Answer: It is only natural that investors have become cautious given the current economic environment. However, there is no “one size fits all” investment strategy. Your investment strategy is unique to you. One of the first steps in adopting an investment strategy is to determine your tolerance for risk. What is your primary purpose for investing? Do you need to take regular withdrawals from your portfolio? What is your time horizon for investing? A key to setting investment goals is to balance return expectations with your willingness to accept risk. It is important that you are comfortable with the amount of risk in your portfolio so that you will be able to stick with your investment strategy even through turbulent times. An important step toward achieving your goals is to include the appropriate mix of assets in your portfolio. This mix, known as ‘asset allocation’, is the balance of equities (stock), bonds (fixed income), and cash (or cash alternatives) within your portfolio. A core objective of asset allocation is to potentially increase the overall return for a given degree of risk, or to reduce the overall risk of a portfolio for a targeted level of return. Although keep in mind that asset allocation and diversification do not guarantee a profit, or prevent a loss, in declining financial markets. Before deciding on your asset allocation, you should consider your investment goals and your level of risk tolerance. The key to building a diversified portfolio is to make sure that your investment decisions are consistent with your financial objectives and long-term plans. By taking time to understand your investment objectives and style, as well as the investment choices available, you can develop an investment strategy that is right for you. – Jan Jernigan, Vice President, Financial Advisor, Morgan Stanley Smith Barney Morgan Stanley Smith Barney and its Financial Advisors do not render advice on tax or tax-accounting matters. Clients should always check with their tax and legal advisor before engaging in any transaction involving IRAs or other tax-advantaged investments. This material was not intended to be written or used, and it cannot be used by any taxpayer, for the purpose of avoiding penalties that may be imposed on the taxpayer under US federal tax laws. Jan Jernigan is a Financial Advisor with the Global Wealth Management Division of Morgan Stanley Smith Barney in Columbia, South Carolina.  The information contained in this article is not a solicitation to purchase or sell investments.  Any information presented is general in nature and not intended to provide individually tailored investment advice.  The strategies and/or investments referenced may not be suitable for all investors as the appropriateness of a particular investment or strategy will depend on an investor’s individual circumstances and objectives.  Investing involves risks and there is always the potential of losing money when you invest. The views expressed herein are those of the author and may not necessarily reflect the views of Morgan Stanley Smith Barney LLC, Member SIPC, or its affiliates.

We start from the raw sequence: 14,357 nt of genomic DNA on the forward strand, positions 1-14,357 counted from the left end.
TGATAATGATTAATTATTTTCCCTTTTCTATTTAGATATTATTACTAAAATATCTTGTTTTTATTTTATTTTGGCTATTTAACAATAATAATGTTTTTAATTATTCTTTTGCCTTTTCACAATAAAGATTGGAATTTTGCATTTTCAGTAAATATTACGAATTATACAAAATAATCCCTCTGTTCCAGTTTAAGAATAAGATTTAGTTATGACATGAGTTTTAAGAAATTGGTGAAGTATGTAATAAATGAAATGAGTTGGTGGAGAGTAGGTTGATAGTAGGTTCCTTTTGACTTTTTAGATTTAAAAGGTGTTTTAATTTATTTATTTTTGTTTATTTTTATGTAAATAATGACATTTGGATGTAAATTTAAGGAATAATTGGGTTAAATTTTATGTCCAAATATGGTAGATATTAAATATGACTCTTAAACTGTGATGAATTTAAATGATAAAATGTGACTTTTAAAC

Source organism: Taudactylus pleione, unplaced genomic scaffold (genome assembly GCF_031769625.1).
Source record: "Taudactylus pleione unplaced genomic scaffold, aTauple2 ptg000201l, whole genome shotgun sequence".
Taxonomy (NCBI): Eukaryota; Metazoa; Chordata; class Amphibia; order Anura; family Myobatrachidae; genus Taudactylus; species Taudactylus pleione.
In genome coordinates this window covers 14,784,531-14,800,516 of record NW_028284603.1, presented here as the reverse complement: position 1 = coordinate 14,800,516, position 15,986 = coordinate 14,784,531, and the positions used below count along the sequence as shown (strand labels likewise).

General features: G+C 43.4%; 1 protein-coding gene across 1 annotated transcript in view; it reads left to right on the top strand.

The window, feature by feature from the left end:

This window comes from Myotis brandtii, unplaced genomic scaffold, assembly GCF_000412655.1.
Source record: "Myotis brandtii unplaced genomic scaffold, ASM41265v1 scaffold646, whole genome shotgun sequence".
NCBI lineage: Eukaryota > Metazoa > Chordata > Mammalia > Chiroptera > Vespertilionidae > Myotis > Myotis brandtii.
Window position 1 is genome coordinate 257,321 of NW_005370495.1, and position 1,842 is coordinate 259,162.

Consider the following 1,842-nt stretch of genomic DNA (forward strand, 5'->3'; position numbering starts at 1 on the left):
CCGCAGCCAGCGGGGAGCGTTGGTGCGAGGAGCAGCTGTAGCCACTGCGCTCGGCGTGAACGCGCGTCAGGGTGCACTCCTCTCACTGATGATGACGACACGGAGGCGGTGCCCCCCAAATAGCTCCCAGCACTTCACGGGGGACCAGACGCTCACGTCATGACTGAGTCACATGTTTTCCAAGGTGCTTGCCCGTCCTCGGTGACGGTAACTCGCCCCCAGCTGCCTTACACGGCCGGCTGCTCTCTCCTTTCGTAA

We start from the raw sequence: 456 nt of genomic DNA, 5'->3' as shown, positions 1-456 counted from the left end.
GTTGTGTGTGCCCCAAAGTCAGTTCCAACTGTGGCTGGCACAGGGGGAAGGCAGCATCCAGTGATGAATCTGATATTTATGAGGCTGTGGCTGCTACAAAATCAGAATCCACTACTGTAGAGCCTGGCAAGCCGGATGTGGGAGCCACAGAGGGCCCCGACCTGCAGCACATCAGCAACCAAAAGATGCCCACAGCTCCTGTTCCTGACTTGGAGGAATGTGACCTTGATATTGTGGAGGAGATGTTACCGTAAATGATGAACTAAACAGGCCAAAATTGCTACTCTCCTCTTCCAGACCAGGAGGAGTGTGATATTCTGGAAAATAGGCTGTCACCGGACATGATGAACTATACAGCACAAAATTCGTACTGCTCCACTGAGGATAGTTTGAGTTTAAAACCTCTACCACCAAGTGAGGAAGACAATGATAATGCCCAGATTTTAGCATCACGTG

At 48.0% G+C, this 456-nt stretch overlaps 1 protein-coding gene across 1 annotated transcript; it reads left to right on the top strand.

Question: How do you see the Columbia residential real estate market faring in the next year? What sectors of the market do you think will be good, and what sectors might be troublesome? Answer: Although Columbia’s residential real estate has suffered during the past several years, it has not suffered to the degree that has occurred in some other parts of the country. It looks like the grass turned out to be greener on our side of the fence, another reason to enjoy living here. New home sales in Columbia, especially in the starter-home market, continued to be strong. Buyers of under $200,000 homes opted to avoid costly maintenance issues by purchasing new homes or re-sales that were in excellent condition. All indicators point to the market continuing to be strong during the coming year. By contrast, the over $200,000 market in both new homes and re-sales has been soft for several years. That segment is now beginning to show some signs of improving, but homes need to be in good condition and at a competitive price in order to stand out in a larger-than-normal inventory of homes for sale, including anticipated foreclosures and short sales. That said, now is absolutely the best time ever to buy a home. Interest rates are as low as anyone can remember, so payments are sometimes as low as rent. Buyers have a wide selection of homes from which to choose, so the exact home is easier to find. Overall, residential real estate should fare well in Columbia during the next year. – Tommy Carter, broker-in-charge, Russell and Jeffcoat Real Estate Metro Office 60    |